Candidates Moving Between SULEs

Small Unit Leadership Evaluation (SULE) – Part 3

In the first and second parts of SULE information there was a lot of general material covered. This section is going to focus on providing applicable tips to help you perform better come time to show your competence. Not every increment is the same and things are always changing so take this advice with a grain of salt.

You will get hit from the side

At OCS you are going to mainly be doing frontal assaults as a squad. This doesn’t mean that the enemy is going to be attacking you from the front. The majority of the time the squads are going to be attacked from the side. As a squad leader, you have to be able to shift the squad into a position such that a frontal assault is possible. It is critical that you prepare the fire team leaders for different scenarios during the briefing. Below is an example to give you an idea how a squad leader could reorient the squad. It looks easy on paper, but the reality is that things are going to be loud, the FTs are likely disbursed over several hundred feet, and fire team leaders may not hear you so they will start giving their own orders that creates more chaos.

SULE Example Assault

There are false distractions

This doesn’t happen too often, but sometimes things occur that are meant to throw the squad off. For instance, you could be walking on a road and then you get hit by artillery on the left. Everyone drops to the ground and gets ready to start rushing. A squad leader who starts to freak out might give an order rush, but if you only waited a few seconds to gather yourself you would realize that there is no enemy fire. Get the squad up and keep moving forward.

Estimate the end point

Sometimes you can make an educated guess as to what is about to happen. Pay attention to your surroundings and use common sense. For example, if the squad has to cross a bridge there is a decent chance the enemy is on the other side. Before crossing give the FT leaders instructions on what to do if they take enemy fire.

Be afraid of squad stupidity

Yes, everyone in the squad has graduated college, or is currently attending a university. To assume that such intelligent colleagues have common sense and good judgement is a mistake. During one increment a squad leader lost points because one of the FT leaders had the FT rush through an area with signs that said “Mine Field”.

**MOST IMPORTANTLY** The Enemy Is Not Always The Mission

It is imperative that you understand what the MISSION of your SULE is. For example, assume the MISSION is to deliver supplies to a nearby friendly position. The squad is walking on the road and takes contact on the right. You engage and destroy the enemy. A large number of candidates would assume that they are done. They put the squad in a consolidated 360 position and take reports from the FT leaders. The squad leader walks confidently over to the instructor, gets on one knee, and gives a full report with confidence and vigor knowing that the enemy was destroyed. The evaluator tells the squad leader they just failed SULE.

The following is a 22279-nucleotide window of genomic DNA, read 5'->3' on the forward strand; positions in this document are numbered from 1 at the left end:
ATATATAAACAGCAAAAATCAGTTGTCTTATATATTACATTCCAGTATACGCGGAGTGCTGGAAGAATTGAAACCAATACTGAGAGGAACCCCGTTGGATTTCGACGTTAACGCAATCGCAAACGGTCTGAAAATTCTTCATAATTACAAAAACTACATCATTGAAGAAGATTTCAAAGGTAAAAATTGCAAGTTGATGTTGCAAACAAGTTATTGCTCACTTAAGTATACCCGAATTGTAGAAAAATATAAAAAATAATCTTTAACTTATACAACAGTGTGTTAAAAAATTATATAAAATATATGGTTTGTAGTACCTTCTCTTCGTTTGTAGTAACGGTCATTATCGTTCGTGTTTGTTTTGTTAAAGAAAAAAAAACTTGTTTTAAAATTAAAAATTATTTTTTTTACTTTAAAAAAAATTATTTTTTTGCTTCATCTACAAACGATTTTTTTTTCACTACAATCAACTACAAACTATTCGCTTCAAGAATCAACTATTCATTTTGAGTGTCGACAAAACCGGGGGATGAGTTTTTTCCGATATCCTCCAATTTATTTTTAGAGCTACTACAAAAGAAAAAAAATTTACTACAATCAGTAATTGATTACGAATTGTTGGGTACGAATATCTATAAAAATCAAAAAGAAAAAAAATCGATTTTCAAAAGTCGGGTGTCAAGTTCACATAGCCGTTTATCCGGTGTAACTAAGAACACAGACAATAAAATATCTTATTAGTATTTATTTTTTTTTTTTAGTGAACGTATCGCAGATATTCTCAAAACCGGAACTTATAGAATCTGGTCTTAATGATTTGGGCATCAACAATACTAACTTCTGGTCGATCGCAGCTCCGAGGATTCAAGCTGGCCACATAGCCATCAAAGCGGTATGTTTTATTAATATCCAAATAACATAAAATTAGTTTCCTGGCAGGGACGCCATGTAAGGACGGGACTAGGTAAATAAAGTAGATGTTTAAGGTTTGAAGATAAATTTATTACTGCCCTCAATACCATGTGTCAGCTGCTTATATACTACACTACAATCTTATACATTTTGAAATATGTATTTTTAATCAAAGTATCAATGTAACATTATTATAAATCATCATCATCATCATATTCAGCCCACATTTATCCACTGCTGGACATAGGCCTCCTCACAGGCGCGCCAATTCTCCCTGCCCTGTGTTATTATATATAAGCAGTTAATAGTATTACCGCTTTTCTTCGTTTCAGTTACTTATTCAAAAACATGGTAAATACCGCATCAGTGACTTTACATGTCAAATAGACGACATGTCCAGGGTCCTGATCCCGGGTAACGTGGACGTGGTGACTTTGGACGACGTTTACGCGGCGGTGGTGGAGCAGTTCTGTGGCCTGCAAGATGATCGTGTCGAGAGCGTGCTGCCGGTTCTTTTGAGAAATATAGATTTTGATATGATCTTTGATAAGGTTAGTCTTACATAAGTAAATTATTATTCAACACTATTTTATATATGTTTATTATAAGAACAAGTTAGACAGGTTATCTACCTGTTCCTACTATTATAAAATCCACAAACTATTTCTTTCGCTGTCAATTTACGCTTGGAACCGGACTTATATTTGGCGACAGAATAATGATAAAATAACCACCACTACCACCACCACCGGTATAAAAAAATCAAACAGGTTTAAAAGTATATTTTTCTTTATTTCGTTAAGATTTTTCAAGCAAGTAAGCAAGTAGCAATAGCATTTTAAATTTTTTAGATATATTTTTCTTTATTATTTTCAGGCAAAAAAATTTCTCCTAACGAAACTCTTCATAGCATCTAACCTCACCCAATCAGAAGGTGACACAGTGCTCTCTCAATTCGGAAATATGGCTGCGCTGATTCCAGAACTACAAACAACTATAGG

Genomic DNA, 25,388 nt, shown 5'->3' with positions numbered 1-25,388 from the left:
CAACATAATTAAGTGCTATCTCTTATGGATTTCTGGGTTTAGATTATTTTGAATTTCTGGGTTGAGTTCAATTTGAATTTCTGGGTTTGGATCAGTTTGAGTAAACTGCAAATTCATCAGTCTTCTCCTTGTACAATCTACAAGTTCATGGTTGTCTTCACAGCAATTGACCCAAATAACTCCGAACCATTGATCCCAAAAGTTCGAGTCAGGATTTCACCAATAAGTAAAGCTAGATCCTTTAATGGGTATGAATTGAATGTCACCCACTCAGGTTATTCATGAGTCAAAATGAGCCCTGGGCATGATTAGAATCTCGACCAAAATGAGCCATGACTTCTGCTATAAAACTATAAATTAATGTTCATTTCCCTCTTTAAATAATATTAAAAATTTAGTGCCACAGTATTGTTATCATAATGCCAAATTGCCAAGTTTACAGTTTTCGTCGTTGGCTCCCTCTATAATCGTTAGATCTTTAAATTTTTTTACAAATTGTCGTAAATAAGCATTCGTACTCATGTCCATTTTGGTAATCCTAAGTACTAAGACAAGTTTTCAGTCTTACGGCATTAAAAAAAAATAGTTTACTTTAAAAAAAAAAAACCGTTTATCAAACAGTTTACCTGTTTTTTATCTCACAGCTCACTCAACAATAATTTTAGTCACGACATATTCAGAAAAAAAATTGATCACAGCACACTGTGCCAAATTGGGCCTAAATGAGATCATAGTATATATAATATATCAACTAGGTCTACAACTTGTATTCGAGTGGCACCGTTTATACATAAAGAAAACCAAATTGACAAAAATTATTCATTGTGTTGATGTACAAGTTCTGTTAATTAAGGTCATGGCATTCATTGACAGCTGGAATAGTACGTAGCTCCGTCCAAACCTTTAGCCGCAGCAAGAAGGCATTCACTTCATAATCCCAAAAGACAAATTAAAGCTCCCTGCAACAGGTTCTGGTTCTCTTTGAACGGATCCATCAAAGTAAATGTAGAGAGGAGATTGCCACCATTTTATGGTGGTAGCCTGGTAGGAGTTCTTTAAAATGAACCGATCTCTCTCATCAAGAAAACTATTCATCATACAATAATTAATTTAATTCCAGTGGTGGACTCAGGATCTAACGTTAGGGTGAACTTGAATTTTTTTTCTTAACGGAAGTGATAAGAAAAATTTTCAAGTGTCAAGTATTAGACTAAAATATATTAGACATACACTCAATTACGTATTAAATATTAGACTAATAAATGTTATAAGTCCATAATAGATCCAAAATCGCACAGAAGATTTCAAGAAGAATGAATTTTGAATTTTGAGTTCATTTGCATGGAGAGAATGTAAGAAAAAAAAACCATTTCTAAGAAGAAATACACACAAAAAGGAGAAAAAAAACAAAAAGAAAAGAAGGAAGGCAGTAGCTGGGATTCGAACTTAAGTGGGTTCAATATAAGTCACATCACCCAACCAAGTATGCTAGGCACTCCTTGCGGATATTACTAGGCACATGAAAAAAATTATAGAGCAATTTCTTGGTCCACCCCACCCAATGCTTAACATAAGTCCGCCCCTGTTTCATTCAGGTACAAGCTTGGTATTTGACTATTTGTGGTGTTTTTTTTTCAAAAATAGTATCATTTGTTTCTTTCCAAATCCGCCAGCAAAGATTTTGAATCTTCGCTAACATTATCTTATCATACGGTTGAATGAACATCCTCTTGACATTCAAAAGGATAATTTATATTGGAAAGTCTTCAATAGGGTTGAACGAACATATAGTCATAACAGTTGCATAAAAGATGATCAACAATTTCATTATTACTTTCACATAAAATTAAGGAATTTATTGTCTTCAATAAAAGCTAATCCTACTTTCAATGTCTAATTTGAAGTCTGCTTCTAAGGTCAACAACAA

THE MISSION WAS TO DELIVER SUPPLIES.

The enemy assault was only a distraction. For the most part, you will not be assaulted a second time. The only thing you had to do was get the squad back in formation and continue along the road. The instructor will probably stop you immediately afterwards. It was a test to determine if you as the leader understood the MISSION.

Some will fail SULE because of this so make sure that the MISSION is understood before anything else.

Candidate Preparing an OPORDER

Small Unit Leadership Evaluation (SULE) – Part 2

SULE is the most important event at OCS and requires diligent preparation starting right now. Practice is going to be more valuable than anything else you can do, but not everyone has the resources to be able to simulate a true training environment. Those in NROTC are hopefully getting what they need from their units, but the PLC and OCC candidates are a bit out of luck. The information here will get you half way to where you need to be. The rest will come when you actually get into the field.

If you haven’t yet read Small Unit Leadership Evaluation (SULE) – Part 1 you should start there first.

SULE Requires Combat Fitness

Throughout the day you are going to do 50+ buddy rushes. This means you will be falling to the ground, firing a few rounds, getting up, sprinting through the harsh terrain, and repeating. Some SULEs come with extra gear, such as ammo cans, that will makes things more difficult. Being physically fit enough to do this throughout the day is critical to success. Luckily, SULE is towards the end of OCS so you will time to adapt your body to the training regiment.

Form Good Relationships Early On

It has been said before that leading your peer is difficult, and it’s easy to end up with bad relationships. SULE requires serious effort from everyone in the squad. If you become a candidate that is viewed as lazy, an idiot, a jackass, a screw up, or a bad leader then chances are your squad is going to make things more difficult for you. Starting on day one of OCS you must present yourself as a leader worth respect. Don’t screw around when instructors aren’t looking, and don’t be the candidate pretending to fix a rack while others are on their knees sweeping the deck.

Know The Operations Order

If you don’t know the OPORDER like the back of your hand then you’re pretty much screwed and nothing here will help you. The foundation of SULE is built upon the OPORDER. You will get an order, create an order, and deliver an order within about 5 minutes. The details of the orders done at OCS is nothing compared to TBS, but just focus on learning what you need to. For instance, the only “Signal” you will use is “HAVOC”, Hands and Arms Voice On Contact. It isn’t necessary to become an expert in pyrotechnics.